Sunday, December 22, 2013

I love Jakarta Traffic: One girl's psychotic idea of her hometown

Describe Jakarta in one word: Traffic

The capital city of Indonesia, Jakarta is the center for entertainment, politics and business. Home to 9.608 million people, the city is infamous for its congested streets and alarming level of air pollution. More than a blemish on the face of the largest archipelago on earth, Jakarta traffic does not seem to budge despite recent installations of public transportation, such as the Transjakarta Busway. Even so, the government continues to strive to decrease blockage by generating other policies, such as the three-in-one program in 2003 and newer modes of public transport, including an MRT line, which have yet to take shape.

Today, I shan't babble on about the negativity that continues to clout my hometown. Yes, the traffic is horrendous, especially with the rain. Yes, it has and will persistently cost us time, money and energy. Yes, our patience has nearly run out. But, to be absolutely honest, I (sort of), no, actually really, love Jakarta traffic.

Loving That

Alright, take a second, that must have been a lot to take in. Breathe. Look around if you are currently stuck in one of the many notorious street clog ups. Refrain from glancing at your watch and realizing that you are minutes away from the beginning of the meeting and still miles away from the restaurant.

Perhaps, I am high on chocolate or blood-poisoned by the insidious pollution. Maybe, this is all caused by a harrowing bias that grew in me as a born and bred Jakartan. It may also be part of being on holiday from college, you know the overcoming sentimental sensation of being at home, where you could suddenly tolerate all the tediously boring and maddening aspect of life. Nevertheless, my burning love for the traffic here endures.

How so? What magical beans did you eat? Are you mental?

Though, I will never be certain that I am free of mental problems, I know that traffic jams should not be a thing to love, especially since I am well-known to be constantly anxious and nervous. Ironically enough, I hate being late. Most of the time I am five to ten minutes early to appointments. Last semester I consistently came to a 9 AM class thirty minutes prior. You would think that having a pet peeve for tardiness would make me avoid traffic, but instead it has yet to deter my love.

Well, traffic jams, especially in Jakarta, allows time for me to think. The serenity of sitting in a moving vehicle, whilst observing the hectic and rather disquieting streets of Jakarta, provides numerous inspirations, which manifests into stories, essays, and this blog. Another key word is moving. Surprisingly enough, being in traffic still involves movement. Little by little the car transports me from one point to another. Traveling in Jakarta sans the jam may take up to twenty minutes. With traffic, I get approximately an hour of sleeping time. Of course this is all thanks to the driver of the vehicle. The other important part of sitting on a congested street is the room to attend to life's other demands, such as answering texts, emails and even reading. The jam also provides us with the opportunity to engage with others, particularly our traveling companions. I have had some of the funnest and deepest conversations in the car as we maneuver through traffic.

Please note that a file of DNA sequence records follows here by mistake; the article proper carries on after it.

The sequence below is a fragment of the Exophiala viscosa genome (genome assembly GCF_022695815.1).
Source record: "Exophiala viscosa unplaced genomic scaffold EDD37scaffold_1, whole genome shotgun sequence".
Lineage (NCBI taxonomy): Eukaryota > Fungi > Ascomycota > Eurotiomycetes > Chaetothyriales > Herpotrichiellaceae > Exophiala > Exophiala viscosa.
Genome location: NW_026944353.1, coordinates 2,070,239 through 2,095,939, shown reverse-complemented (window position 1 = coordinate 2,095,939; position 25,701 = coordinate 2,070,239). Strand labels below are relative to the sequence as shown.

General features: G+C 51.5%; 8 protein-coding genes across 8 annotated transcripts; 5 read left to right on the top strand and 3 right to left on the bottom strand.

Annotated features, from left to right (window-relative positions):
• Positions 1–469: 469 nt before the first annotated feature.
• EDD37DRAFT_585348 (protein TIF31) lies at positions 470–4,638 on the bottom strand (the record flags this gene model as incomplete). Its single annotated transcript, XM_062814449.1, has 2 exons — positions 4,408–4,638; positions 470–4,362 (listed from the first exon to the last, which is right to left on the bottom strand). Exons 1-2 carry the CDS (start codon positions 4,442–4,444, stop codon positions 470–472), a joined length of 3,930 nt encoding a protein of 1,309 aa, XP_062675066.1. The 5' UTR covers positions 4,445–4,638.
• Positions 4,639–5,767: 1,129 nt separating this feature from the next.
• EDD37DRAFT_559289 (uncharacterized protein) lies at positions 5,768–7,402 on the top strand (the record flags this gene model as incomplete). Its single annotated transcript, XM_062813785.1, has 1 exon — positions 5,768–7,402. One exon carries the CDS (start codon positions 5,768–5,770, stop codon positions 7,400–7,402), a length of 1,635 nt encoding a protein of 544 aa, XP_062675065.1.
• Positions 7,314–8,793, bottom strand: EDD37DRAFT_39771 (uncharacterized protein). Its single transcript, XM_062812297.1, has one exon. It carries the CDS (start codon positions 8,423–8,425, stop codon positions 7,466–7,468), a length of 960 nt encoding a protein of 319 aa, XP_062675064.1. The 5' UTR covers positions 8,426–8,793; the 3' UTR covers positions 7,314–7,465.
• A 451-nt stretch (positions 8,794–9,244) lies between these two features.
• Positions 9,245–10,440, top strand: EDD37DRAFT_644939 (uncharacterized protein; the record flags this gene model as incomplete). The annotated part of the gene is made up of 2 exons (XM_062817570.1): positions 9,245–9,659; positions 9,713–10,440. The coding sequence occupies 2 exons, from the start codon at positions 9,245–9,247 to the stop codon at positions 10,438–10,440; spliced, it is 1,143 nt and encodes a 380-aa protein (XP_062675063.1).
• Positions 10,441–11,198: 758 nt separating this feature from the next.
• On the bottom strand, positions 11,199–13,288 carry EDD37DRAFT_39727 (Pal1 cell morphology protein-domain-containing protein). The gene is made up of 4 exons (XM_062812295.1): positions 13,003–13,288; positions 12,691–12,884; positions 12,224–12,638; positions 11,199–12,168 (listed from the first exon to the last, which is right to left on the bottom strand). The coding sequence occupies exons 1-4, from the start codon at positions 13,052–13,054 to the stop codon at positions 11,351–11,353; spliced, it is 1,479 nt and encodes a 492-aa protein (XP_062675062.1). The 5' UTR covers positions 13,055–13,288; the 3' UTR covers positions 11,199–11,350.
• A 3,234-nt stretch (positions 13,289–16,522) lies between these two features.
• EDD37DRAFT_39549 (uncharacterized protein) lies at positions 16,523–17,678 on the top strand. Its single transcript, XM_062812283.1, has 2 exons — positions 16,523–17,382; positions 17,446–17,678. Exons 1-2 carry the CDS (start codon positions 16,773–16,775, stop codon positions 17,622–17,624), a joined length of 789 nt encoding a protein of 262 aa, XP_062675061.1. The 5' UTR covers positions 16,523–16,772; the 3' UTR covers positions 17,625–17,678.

Jakarta skyline
My strange fondness for Jakarta traffic might have something to do with my time in the Big Apple. Living in New York, where telephone service is hard to find and my legs are constantly on the run, drains me out. I hardly have time to recharge, ruminate and communicate. Instead, I move as swift as possible before crashing. Moreover, I am required to be alert at all times. Watch the door, see who just entered the cart, check if your phone and belongings are still with you, carefully swipe your Metro Card, run to catch the train, agh! My experience in New York City has definitely strengthened my joy for the congested roads of Jakarta.

Each day Jakarta accommodates millions of people, including its own population as well as citizens from neighboring areas and provinces. As the center of Indonesian modernity, Jakarta should be more effective in the future. However, without sounding too optimistic, there is a light at the end of the tunnel. Though many Jakartans abhor the traffic, do note that others appreciate it. I guess, each one of us are susceptible to our very own beliefs and responses. Mine is just another brick on the wall of thoughts, just like Jakarta is just another city on the map. And at the end of the day, we build this city of ours.

*Author owns rights to all photos above

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